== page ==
The following were promoted to the rank of professor: Neil Diamant, Asian law and society; Carol Ann Johnston, English; and Karen Kirkham, theatre.
The following received tenure and were promoted to the rank of associate professor: David Ball, English; Alex Bates, Japanese language and literature;Shawn Bender, East Asian studies; Christopher Bilodeau, history; Scott Boback, biology; Catrina Hamilton-Drager, physics and astronomy; Elizabeth Lee, art history; John MacCormick, computer science; and Mariana Past, Spanish.
George Allan, professor emeritus of philosophy, published Modes of Learning: Whitehead’s Metaphysics and the Stages of Education. A highly accessible reading of Alfred North Whitehead’s writings on education and their connection to his metaphysics, Modes of Learning discusses a series of analogies between Whitehead’s ideas about how we learn and key concepts in his later metaphysical writings.
William G. Durden ’71, president of Dickinson from 1999 to 2013, publishedLiving on the Diagonal and Other Selected Writings, a collection that features the original essay “Living on the Diagonal: Notes to a 21st Century College Student From a Retiring College President,” as well as selected op-eds, speeches and Dickinson Magazine columns.
Melinda Schlitt, professor of art history and William E. Edel Professor of Humanities, published an article, “ ‘...viri studiosi et scientifici...’ Pietro Antonio Cecchini, Michelangelo, and the Nobility of Sculptors in Rome,” which appeared in the volume she edited, Gifts in Return: Essays in Honour of Charles Dempsey. She also received an $8,000 grant from the Lila Acheson Wallace-Reader’s Digest Publications Subsidy at Villa I Tatti to help underwrite publication costs for the volume.
Assistant Professor of Sociology Amy Steinbugler published Beyond Loving: Intimate Racework in Lesbian, Gay, and Straight Interracial Relationships. In her book, Steinbugler examines interracial intimacy as a lens for thinking about contemporary issues of race and racism in the United States.
Grants and Awards
Andrea Lieber, associate professor of religion and Sophia Asbell Chair in Judaic Studies, received a $3,000 grant from Repair the World Foundation. The funds will help support a service-learning project that will give students a hands-on opportunity to apply technology in a religious setting and study the history and people of the Harrisburg Jewish community.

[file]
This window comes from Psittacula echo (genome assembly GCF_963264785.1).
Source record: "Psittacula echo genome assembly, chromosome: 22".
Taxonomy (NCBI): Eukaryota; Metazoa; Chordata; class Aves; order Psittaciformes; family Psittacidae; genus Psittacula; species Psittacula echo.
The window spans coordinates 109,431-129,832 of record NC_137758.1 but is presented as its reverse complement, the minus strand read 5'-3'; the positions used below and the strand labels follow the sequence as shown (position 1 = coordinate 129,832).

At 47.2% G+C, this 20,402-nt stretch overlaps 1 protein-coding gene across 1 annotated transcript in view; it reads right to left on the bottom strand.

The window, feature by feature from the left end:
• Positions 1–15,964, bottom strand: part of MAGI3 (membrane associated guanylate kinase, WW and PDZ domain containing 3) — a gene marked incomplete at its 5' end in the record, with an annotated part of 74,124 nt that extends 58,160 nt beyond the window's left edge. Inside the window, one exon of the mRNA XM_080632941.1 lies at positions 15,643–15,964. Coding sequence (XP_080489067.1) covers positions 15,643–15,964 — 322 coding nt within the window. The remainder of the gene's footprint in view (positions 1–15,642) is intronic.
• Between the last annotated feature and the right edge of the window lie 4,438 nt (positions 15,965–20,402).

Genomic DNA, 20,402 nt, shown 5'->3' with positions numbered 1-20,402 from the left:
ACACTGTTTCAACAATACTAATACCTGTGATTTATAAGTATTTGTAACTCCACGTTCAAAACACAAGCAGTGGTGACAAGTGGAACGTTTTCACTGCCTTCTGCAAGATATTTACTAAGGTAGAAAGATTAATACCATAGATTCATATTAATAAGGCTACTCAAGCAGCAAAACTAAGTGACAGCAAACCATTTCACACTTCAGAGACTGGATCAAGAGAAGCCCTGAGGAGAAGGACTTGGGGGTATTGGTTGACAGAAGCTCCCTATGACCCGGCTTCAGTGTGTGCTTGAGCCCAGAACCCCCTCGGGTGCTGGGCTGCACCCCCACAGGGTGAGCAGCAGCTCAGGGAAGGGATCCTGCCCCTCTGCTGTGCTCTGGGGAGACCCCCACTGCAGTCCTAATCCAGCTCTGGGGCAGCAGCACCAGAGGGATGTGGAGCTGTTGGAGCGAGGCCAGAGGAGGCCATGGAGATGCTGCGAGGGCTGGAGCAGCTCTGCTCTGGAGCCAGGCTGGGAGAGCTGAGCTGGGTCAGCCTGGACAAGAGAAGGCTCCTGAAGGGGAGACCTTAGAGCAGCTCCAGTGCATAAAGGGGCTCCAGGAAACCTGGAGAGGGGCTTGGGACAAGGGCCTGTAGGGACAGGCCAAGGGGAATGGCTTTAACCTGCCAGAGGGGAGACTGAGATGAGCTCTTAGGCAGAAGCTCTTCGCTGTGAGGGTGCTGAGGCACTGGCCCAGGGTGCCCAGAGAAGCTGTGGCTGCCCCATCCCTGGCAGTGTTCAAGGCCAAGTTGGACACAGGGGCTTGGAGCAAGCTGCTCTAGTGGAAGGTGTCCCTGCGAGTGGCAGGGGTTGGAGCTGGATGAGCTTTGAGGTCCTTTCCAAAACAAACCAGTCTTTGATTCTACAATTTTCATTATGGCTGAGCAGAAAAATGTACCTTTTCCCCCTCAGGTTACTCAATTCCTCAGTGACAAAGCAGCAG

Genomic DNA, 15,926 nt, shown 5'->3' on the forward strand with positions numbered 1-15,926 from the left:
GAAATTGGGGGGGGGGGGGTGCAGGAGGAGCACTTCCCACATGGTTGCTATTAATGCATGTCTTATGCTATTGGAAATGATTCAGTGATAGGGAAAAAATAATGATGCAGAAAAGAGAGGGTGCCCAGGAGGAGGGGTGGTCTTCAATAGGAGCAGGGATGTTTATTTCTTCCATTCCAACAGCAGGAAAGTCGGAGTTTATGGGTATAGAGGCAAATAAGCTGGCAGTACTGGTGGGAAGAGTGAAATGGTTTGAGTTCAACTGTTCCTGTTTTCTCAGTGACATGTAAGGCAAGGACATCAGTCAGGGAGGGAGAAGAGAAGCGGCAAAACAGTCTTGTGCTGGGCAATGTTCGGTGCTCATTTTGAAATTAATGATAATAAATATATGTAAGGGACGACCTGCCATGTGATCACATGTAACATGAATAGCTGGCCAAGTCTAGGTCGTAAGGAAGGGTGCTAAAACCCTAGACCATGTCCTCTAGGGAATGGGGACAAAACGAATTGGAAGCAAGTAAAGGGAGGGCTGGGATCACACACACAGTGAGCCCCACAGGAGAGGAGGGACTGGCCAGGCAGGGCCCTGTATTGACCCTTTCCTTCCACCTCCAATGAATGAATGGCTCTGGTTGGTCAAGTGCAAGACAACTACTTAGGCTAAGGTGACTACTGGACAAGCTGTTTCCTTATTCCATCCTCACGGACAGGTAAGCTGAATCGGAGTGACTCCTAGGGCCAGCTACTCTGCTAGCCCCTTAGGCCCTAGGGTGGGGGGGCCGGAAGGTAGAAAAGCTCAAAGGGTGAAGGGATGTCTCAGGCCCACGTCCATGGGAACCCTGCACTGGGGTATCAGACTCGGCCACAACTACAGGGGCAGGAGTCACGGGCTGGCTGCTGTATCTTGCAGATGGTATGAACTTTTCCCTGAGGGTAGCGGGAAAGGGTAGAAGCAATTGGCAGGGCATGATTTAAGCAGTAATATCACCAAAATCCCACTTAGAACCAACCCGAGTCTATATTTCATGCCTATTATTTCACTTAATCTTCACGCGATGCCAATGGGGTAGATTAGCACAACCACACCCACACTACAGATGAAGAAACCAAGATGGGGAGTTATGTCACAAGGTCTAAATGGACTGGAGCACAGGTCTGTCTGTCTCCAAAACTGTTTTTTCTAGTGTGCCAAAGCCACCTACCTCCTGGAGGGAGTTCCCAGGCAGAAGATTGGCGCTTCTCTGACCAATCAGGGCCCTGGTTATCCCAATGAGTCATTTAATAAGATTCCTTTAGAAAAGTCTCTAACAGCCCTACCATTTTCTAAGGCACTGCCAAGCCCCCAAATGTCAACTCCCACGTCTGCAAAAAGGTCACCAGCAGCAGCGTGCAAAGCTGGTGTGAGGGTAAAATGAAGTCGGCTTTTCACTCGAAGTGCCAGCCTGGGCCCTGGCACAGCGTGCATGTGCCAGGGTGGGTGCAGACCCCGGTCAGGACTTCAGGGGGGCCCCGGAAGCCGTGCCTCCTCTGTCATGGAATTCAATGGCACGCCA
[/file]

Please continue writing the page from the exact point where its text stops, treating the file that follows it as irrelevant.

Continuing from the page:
The National Endowment for the Humanities (NEH) awarded $4,500 to Tullio Pagano, associate professor of Italian, to participate in its five-week Summer Seminar: Italy in the Age of the Risorgimento—New Perspectives.Carolina Castellanos, assistant professor of Spanish and Portuguese, also received an NEH award of $3,300 to participate in its Summer Institute: Brazilian Literature—Twentieth-Century Urban Fiction.
Assistant Professor of English Jacob Sider Jost’s Prose Immortality, 1711-1819 received the 2012 Walker Cowen Memorial Prize at the University of Virginia Press, which is awarded to the author of a scholarly book-length manuscript in 18th-century studies.
Sharon Kingston, assistant professor of psychology, received a community mini-grant of $1,200 from the Society for Community Research and Action. The grant supports a project that will target inhalant use among middle-school youth in Cumberland and Perry counties in Pennsylvania. The project includes partnerships with the Cumberland/Perry Drug and Alcohol Commission, the Youth Advisory Board and the Cumberland/Perry Substance Abuse Prevention Coalition.
Presentations and Lectures
Wendy Moffat, professor of English and author of E.M. Forster: A New Life, joined fellow innovative biographers Sarah Bakewell, Sir Michael Holroyd and Max Saunders to discuss the future of literary biography. The event was hosted by the Institute of English Studies and Stephen Spender Trust in partnership with the Centre for Life-Writing Research, King’s College, London.
Published July 24, 2013